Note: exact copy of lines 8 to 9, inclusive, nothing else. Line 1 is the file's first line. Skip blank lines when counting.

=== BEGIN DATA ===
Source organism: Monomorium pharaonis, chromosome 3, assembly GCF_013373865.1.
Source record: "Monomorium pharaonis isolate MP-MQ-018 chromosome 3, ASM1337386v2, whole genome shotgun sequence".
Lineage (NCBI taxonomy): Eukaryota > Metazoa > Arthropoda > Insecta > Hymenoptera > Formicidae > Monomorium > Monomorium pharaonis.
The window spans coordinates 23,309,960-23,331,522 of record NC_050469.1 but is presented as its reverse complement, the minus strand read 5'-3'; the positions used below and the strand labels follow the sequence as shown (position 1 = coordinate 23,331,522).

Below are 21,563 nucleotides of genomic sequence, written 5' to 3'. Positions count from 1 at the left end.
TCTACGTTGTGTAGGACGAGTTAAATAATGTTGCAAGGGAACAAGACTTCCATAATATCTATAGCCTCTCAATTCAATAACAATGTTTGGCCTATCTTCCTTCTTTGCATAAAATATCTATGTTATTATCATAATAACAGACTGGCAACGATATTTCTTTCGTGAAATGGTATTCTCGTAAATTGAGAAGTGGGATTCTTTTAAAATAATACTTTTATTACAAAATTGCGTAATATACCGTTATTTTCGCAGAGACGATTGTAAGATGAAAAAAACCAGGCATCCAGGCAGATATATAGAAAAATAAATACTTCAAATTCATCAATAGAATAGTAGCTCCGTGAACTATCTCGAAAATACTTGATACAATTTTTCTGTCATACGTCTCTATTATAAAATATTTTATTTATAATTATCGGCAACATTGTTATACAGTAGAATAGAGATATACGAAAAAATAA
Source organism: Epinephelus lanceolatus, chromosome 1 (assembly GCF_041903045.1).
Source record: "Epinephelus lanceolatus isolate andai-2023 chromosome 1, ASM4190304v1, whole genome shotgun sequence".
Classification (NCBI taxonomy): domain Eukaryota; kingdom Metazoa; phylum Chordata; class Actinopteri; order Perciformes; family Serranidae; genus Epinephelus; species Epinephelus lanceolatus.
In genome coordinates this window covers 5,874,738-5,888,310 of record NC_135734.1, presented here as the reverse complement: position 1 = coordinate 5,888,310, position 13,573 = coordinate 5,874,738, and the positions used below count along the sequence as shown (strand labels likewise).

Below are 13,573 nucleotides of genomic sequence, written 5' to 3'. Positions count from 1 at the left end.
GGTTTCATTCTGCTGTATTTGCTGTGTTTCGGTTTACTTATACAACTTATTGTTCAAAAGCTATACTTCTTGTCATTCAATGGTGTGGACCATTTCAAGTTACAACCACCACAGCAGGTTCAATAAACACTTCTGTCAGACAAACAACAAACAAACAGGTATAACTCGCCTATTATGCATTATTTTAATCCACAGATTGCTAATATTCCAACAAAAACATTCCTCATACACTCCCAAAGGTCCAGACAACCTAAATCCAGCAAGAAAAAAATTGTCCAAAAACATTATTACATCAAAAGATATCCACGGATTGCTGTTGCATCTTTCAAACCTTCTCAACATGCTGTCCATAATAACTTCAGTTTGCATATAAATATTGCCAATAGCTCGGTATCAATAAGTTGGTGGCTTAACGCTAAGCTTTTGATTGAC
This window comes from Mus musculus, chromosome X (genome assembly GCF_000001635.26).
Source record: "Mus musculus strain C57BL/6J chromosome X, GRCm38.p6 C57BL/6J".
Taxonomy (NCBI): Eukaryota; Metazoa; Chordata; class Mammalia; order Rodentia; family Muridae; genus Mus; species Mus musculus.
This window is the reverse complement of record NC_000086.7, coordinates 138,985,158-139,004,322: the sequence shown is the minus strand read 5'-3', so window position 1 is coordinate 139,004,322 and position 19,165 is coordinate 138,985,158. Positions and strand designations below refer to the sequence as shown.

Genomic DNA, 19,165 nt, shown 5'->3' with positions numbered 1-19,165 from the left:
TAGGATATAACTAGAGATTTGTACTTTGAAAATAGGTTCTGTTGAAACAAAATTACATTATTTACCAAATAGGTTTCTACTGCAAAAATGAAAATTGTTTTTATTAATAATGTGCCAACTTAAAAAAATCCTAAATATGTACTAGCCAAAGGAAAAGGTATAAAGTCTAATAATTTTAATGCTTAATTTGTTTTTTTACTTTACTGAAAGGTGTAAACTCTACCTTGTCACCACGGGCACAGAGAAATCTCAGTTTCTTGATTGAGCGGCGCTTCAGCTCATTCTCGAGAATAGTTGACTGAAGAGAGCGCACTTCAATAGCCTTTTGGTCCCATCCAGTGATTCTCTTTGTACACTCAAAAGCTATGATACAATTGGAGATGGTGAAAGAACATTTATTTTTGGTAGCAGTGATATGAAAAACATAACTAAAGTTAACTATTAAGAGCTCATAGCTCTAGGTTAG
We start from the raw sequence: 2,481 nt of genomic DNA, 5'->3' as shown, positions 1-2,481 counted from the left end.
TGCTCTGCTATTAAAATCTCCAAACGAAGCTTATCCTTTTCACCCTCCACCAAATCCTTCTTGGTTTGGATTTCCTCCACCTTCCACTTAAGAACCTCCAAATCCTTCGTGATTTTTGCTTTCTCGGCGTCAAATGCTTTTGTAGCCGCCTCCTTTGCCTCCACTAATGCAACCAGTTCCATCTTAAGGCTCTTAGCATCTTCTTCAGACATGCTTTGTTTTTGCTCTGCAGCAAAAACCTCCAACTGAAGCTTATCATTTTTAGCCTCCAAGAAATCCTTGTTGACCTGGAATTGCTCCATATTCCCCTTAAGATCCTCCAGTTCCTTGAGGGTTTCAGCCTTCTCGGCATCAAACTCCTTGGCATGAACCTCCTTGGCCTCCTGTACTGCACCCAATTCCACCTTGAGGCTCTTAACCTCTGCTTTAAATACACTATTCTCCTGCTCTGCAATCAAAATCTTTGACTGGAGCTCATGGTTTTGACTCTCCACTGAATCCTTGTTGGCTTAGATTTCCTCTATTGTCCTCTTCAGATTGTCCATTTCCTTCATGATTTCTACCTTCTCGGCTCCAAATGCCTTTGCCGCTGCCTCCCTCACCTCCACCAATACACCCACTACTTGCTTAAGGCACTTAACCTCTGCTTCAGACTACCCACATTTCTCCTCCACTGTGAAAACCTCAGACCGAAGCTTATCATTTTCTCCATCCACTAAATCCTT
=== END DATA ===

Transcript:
Source record: "Epinephelus lanceolatus isolate andai-2023 chromosome 1, ASM4190304v1, whole genome shotgun sequence".
Classification (NCBI taxonomy): domain Eukaryota; kingdom Metazoa; phylum Chordata; class Actinopteri; order Perciformes; family Serranidae; genus Epinephelus; species Epinephelus lanceolatus.